Unfortunately, the celebration did not last long. Robyn’s doctor noticed her HCG levels were not increasing at the rate of a normal pregnancy. To monitor the levels, Robyn had blood drawn almost every day. Eventually, her HCG levels started to drop.
“Long story short, my doctor told me I was having a miscarriage,” Robyn said.
Although Robyn’s experience was incredibly painful, she was determined to find answers and realize her dream of having a family.
After feeling dismissed by her doctors, Robyn decided to seek answers on her own. Robyn reached out to University of Florida Health’s reproductive medicine services, where she scheduled an appointment with Alice Rhoton-Vlasak, MD, a professor and board-certified reproductive endocrinologist at the UF Department of Obstetrics and Gynecology.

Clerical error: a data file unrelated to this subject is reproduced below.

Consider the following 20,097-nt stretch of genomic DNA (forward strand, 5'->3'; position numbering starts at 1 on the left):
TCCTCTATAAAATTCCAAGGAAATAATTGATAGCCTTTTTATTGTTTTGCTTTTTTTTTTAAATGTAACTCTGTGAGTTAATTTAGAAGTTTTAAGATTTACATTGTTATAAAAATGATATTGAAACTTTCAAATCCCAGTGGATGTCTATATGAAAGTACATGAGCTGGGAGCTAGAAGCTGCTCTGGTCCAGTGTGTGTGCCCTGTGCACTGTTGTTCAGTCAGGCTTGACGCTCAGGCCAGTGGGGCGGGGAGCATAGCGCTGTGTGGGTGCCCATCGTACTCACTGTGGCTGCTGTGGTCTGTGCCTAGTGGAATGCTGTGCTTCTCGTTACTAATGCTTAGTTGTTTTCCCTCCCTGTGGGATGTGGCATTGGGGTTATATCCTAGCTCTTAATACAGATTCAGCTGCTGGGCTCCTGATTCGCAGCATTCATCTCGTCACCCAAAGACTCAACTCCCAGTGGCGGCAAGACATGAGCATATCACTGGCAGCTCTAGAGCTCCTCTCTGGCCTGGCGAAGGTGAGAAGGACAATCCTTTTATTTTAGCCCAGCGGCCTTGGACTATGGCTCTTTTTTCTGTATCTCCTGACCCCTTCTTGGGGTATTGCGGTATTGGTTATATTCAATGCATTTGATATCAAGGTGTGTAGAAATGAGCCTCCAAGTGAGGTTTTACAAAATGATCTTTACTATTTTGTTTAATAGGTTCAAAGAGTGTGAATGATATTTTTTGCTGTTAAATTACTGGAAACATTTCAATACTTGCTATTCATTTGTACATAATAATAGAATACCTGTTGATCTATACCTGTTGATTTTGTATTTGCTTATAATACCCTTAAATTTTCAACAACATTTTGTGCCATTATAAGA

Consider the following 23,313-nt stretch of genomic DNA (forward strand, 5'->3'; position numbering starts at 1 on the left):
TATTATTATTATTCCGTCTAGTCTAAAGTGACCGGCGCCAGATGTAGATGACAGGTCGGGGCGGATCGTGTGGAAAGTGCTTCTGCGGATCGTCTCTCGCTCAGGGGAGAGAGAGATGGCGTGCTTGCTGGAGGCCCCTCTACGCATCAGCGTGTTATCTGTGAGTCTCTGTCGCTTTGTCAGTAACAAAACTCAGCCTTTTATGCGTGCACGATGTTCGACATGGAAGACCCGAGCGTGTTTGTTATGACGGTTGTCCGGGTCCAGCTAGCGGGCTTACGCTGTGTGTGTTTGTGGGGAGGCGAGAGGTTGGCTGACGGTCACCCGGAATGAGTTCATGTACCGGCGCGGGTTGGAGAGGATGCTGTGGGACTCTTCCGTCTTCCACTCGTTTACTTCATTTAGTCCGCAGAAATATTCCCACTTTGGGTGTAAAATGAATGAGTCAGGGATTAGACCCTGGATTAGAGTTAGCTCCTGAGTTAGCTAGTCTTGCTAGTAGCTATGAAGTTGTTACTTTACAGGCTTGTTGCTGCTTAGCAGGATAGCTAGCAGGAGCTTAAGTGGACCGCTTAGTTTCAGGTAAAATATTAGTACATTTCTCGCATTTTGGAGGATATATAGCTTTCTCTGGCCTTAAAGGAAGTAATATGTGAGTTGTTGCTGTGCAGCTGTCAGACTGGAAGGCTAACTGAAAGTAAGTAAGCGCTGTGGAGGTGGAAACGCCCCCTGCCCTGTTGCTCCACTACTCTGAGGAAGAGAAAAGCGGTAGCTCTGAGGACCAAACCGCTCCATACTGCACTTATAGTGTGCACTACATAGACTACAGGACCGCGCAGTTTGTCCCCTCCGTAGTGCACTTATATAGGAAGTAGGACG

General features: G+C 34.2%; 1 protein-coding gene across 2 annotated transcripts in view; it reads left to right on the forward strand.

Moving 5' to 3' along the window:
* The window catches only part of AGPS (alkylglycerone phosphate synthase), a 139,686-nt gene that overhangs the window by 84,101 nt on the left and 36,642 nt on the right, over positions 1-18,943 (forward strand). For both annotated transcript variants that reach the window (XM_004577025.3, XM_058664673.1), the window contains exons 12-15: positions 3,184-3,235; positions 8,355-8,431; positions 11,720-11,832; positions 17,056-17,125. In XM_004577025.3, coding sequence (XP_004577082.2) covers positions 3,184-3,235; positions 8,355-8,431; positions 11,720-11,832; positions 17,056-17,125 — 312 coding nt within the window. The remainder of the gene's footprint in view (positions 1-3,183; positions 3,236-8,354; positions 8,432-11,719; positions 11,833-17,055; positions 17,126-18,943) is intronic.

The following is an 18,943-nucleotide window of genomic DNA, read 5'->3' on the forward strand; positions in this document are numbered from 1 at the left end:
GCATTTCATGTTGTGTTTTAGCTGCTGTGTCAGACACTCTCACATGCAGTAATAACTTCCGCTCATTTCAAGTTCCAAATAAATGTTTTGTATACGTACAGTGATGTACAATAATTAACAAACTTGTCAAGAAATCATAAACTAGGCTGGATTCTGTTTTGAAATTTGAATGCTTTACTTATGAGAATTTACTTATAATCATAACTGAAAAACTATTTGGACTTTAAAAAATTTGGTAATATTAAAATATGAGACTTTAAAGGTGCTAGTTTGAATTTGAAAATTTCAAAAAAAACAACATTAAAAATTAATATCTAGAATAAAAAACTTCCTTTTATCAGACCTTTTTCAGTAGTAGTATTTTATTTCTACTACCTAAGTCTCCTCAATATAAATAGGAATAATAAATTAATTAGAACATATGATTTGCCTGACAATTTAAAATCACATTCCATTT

“About 10 to 15% of couples will experience infertility after one year of trying,” Dr. Rhoton-Vlasak said.
“It is important for couples to know they aren’t alone and we are here with you through this journey.”
The infertility specialists at UF Health Reproductive Medicine pride themselves on acknowledging and understanding the stress that can come with infertility, providing comprehensive care, educating patients well and incorporating support systems into their program.
“Dr. Rhoton-Vlasak gave me the most hope in my very first visit,” Robyn said. “Her calm and positive demeanor really brought a different perspective that this wasn’t my fault and my body just needed some help.”